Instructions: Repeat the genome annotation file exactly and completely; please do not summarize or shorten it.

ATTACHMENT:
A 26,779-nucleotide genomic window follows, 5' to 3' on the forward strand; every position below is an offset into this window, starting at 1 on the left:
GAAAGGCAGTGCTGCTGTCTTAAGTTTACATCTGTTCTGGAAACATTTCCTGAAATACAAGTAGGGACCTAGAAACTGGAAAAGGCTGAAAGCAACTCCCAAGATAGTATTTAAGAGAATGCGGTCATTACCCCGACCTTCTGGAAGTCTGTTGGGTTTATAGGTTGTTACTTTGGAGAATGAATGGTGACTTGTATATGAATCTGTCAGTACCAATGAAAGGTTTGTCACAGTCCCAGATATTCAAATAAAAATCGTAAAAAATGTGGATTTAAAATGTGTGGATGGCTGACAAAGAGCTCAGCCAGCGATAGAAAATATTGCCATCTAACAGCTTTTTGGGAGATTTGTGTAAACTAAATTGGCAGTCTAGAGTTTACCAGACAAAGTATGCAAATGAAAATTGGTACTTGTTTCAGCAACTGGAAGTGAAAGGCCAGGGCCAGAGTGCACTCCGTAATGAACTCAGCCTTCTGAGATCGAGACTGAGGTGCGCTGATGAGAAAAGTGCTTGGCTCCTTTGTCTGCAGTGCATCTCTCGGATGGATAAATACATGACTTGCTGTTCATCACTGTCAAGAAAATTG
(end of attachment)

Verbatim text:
A 26,779-nucleotide genomic window follows, 5' to 3' on the forward strand; every position below is an offset into this window, starting at 1 on the left:
GAAAGGCAGTGCTGCTGTCTTAAGTTTACATCTGTTCTGGAAACATTTCCTGAAATACAAGTAGGGACCTAGAAACTGGAAAAGGCTGAAAGCAACTCCCAAGATAGTATTTAAGAGAATGCGGTCATTACCCCGACCTTCTGGAAGTCTGTTGGGTTTATAGGTTGTTACTTTGGAGAATGAATGGTGACTTGTATATGAATCTGTCAGTACCAATGAAAGGTTTGTCACAGTCCCAGATATTCAAATAAAAATCGTAAAAAATGTGGATTTAAAATGTGTGGATGGCTGACAAAGAGCTCAGCCAGCGATAGAAAATATTGCCATCTAACAGCTTTTTGGGAGATTTGTGTAAACTAAATTGGCAGTCTAGAGTTTACCAGACAAAGTATGCAAATGAAAATTGGTACTTGTTTCAGCAACTGGAAGTGAAAGGCCAGGGCCAGAGTGCACTCCGTAATGAACTCAGCCTTCTGAGATCGAGACTGAGGTGCGCTGATGAGAAAAGTGCTTGGCTCCTTTGTCTGCAGTGCATCTCTCGGATGGATAAATACATGACTTGCTGTTCATCACTGTCAAGAAAATTG